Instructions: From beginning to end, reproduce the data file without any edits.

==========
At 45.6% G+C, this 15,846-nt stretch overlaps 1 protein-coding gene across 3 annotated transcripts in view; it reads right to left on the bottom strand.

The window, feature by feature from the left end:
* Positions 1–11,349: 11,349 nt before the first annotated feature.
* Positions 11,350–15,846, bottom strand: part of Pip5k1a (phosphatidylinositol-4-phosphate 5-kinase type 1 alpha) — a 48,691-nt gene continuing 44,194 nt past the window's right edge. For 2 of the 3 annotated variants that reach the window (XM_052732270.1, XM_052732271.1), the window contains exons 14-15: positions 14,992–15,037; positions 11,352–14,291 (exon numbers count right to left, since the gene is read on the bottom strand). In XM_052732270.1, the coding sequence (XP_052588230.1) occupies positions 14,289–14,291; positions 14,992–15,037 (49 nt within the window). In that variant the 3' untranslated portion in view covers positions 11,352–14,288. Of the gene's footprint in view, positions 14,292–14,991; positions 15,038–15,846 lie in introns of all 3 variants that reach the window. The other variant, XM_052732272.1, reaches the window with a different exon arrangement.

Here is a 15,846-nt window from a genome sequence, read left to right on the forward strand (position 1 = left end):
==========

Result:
At 45.6% G+C, this 15,846-nt stretch overlaps 1 protein-coding gene across 3 annotated transcripts in view; it reads right to left on the bottom strand.

The window, feature by feature from the left end:
* Positions 1–11,349: 11,349 nt before the first annotated feature.
* Positions 11,350–15,846, bottom strand: part of Pip5k1a (phosphatidylinositol-4-phosphate 5-kinase type 1 alpha) — a 48,691-nt gene continuing 44,194 nt past the window's right edge. For 2 of the 3 annotated variants that reach the window (XM_052732270.1, XM_052732271.1), the window contains exons 14-15: positions 14,992–15,037; positions 11,352–14,291 (exon numbers count right to left, since the gene is read on the bottom strand). In XM_052732270.1, the coding sequence (XP_052588230.1) occupies positions 14,289–14,291; positions 14,992–15,037 (49 nt within the window). In that variant the 3' untranslated portion in view covers positions 11,352–14,288. Of the gene's footprint in view, positions 14,292–14,991; positions 15,038–15,846 lie in introns of all 3 variants that reach the window. The other variant, XM_052732272.1, reaches the window with a different exon arrangement.

Here is a 15,846-nt window from a genome sequence, read left to right on the forward strand (position 1 = left end):